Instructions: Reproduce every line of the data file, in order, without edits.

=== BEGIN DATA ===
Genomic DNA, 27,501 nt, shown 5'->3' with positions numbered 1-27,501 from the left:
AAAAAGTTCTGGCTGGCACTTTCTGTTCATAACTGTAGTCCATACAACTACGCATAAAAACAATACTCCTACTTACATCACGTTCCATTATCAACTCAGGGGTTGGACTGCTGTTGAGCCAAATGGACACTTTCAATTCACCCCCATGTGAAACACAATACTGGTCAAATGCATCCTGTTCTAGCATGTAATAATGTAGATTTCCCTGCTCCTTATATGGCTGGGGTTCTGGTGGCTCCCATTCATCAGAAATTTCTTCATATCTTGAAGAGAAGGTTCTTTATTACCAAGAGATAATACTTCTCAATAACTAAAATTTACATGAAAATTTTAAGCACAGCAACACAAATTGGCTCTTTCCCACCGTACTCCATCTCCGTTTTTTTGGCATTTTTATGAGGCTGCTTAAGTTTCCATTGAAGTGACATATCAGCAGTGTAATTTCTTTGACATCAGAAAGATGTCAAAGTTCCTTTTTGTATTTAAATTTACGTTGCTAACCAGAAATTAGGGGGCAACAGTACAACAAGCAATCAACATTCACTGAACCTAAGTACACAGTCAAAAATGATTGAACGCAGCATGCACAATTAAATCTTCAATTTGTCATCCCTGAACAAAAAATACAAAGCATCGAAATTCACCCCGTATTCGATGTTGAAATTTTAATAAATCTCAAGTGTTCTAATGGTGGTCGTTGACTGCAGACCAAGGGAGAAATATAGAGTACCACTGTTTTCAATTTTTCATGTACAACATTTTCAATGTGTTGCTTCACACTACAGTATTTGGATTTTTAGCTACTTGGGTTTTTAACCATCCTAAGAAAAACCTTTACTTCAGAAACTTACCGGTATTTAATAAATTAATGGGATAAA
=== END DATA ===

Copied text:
Genomic DNA, 27,501 nt, shown 5'->3' with positions numbered 1-27,501 from the left:
AAAAAGTTCTGGCTGGCACTTTCTGTTCATAACTGTAGTCCATACAACTACGCATAAAAACAATACTCCTACTTACATCACGTTCCATTATCAACTCAGGGGTTGGACTGCTGTTGAGCCAAATGGACACTTTCAATTCACCCCCATGTGAAACACAATACTGGTCAAATGCATCCTGTTCTAGCATGTAATAATGTAGATTTCCCTGCTCCTTATATGGCTGGGGTTCTGGTGGCTCCCATTCATCAGAAATTTCTTCATATCTTGAAGAGAAGGTTCTTTATTACCAAGAGATAATACTTCTCAATAACTAAAATTTACATGAAAATTTTAAGCACAGCAACACAAATTGGCTCTTTCCCACCGTACTCCATCTCCGTTTTTTTGGCATTTTTATGAGGCTGCTTAAGTTTCCATTGAAGTGACATATCAGCAGTGTAATTTCTTTGACATCAGAAAGATGTCAAAGTTCCTTTTTGTATTTAAATTTACGTTGCTAACCAGAAATTAGGGGGCAACAGTACAACAAGCAATCAACATTCACTGAACCTAAGTACACAGTCAAAAATGATTGAACGCAGCATGCACAATTAAATCTTCAATTTGTCATCCCTGAACAAAAAATACAAAGCATCGAAATTCACCCCGTATTCGATGTTGAAATTTTAATAAATCTCAAGTGTTCTAATGGTGGTCGTTGACTGCAGACCAAGGGAGAAATATAGAGTACCACTGTTTTCAATTTTTCATGTACAACATTTTCAATGTGTTGCTTCACACTACAGTATTTGGATTTTTAGCTACTTGGGTTTTTAACCATCCTAAGAAAAACCTTTACTTCAGAAACTTACCGGTATTTAATAAATTAATGGGATAAA